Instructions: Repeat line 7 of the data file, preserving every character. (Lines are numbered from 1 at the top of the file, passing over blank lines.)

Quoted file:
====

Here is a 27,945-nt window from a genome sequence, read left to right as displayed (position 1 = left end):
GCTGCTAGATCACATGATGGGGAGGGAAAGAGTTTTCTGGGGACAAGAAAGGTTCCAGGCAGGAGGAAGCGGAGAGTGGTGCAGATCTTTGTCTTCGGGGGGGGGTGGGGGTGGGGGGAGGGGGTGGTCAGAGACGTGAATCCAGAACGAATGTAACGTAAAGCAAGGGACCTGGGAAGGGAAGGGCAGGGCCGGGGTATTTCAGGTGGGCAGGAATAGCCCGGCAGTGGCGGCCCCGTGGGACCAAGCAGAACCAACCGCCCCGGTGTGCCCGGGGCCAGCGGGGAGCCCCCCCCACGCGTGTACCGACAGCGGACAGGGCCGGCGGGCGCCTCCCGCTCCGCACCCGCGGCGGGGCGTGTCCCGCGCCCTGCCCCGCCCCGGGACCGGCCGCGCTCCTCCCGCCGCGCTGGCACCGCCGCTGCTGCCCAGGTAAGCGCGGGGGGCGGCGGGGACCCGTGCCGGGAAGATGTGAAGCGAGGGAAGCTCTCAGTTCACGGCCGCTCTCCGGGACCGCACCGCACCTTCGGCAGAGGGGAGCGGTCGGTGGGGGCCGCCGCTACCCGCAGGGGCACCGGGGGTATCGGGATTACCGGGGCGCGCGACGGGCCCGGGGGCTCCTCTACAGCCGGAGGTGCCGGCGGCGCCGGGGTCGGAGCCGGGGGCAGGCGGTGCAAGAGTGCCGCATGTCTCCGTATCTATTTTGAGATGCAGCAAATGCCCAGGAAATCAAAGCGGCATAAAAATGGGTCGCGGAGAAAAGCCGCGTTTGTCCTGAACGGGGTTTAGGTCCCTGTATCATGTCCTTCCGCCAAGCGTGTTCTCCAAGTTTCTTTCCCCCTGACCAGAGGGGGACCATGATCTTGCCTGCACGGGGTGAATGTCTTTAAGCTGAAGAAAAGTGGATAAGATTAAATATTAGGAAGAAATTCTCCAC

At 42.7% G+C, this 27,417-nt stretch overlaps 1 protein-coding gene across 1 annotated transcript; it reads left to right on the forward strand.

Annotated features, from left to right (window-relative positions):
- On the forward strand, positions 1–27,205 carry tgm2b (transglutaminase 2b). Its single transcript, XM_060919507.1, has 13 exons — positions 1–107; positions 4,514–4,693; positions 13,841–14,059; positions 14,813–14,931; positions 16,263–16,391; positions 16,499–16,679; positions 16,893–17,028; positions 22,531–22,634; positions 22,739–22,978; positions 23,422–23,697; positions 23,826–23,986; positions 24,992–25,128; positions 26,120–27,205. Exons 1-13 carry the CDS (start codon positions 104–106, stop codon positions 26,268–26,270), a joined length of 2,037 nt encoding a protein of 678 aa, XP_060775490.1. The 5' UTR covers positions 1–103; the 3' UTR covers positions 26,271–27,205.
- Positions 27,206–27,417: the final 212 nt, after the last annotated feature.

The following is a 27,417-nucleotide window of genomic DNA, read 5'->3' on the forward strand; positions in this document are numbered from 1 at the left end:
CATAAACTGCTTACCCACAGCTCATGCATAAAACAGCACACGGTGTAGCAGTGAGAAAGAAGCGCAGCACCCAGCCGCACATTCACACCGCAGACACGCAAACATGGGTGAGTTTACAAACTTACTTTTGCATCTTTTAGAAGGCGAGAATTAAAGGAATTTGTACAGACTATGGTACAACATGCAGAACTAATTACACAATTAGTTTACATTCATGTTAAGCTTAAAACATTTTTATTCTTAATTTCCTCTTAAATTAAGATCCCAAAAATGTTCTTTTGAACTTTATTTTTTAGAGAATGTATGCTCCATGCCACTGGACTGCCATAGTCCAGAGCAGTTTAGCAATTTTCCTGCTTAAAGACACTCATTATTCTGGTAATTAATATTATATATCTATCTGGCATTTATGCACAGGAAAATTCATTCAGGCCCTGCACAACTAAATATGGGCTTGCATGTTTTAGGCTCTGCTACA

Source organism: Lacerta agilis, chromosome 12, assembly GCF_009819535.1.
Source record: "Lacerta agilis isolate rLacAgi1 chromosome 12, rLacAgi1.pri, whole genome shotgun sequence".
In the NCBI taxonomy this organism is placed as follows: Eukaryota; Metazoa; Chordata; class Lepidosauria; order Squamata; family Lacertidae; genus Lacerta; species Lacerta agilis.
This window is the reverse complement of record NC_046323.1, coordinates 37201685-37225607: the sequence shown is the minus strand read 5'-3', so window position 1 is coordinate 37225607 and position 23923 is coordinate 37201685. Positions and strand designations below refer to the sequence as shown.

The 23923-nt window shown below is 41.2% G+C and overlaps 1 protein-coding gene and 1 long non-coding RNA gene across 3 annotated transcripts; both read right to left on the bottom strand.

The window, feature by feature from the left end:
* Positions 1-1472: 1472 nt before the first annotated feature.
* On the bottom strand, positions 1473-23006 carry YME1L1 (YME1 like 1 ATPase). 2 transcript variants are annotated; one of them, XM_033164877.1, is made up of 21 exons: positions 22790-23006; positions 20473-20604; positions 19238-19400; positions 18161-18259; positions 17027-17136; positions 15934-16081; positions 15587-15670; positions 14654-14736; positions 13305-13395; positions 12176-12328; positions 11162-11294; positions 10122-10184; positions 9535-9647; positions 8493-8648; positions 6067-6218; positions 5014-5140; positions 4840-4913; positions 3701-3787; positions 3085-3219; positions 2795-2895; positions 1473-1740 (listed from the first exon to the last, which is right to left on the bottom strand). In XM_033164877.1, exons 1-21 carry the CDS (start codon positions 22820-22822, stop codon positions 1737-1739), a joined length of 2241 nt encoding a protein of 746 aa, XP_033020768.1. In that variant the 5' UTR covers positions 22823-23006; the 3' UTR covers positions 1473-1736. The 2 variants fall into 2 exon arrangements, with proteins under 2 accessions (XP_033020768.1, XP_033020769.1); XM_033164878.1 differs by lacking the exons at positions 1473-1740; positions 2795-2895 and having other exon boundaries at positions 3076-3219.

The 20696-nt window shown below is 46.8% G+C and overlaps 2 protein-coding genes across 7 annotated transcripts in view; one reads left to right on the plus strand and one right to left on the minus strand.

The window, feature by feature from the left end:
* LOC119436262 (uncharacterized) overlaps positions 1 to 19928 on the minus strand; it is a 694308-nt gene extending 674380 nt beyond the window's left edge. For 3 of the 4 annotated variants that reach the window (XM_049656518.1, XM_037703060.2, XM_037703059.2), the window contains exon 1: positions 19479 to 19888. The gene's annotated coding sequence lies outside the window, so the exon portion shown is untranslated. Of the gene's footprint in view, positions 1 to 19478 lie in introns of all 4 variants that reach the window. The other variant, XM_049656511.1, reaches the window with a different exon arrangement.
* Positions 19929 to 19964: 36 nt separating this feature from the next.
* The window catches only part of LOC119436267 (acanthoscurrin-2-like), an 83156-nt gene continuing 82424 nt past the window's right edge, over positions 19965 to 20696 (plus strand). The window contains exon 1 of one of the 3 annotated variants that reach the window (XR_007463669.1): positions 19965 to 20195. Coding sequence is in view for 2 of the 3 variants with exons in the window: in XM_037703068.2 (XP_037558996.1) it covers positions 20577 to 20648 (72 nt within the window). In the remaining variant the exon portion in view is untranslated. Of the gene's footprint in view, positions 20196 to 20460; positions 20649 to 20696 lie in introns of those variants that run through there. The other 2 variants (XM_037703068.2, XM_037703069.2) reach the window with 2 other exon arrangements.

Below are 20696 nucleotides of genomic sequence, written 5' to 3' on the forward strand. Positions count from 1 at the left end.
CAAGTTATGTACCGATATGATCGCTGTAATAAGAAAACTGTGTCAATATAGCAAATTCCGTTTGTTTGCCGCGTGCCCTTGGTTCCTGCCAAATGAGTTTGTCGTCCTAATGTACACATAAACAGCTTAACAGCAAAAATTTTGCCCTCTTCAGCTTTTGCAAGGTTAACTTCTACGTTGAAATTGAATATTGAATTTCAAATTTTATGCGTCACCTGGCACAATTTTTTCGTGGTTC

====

The following is a 27,417-nucleotide window of genomic DNA, read 5'->3' on the forward strand; positions in this document are numbered from 1 at the left end: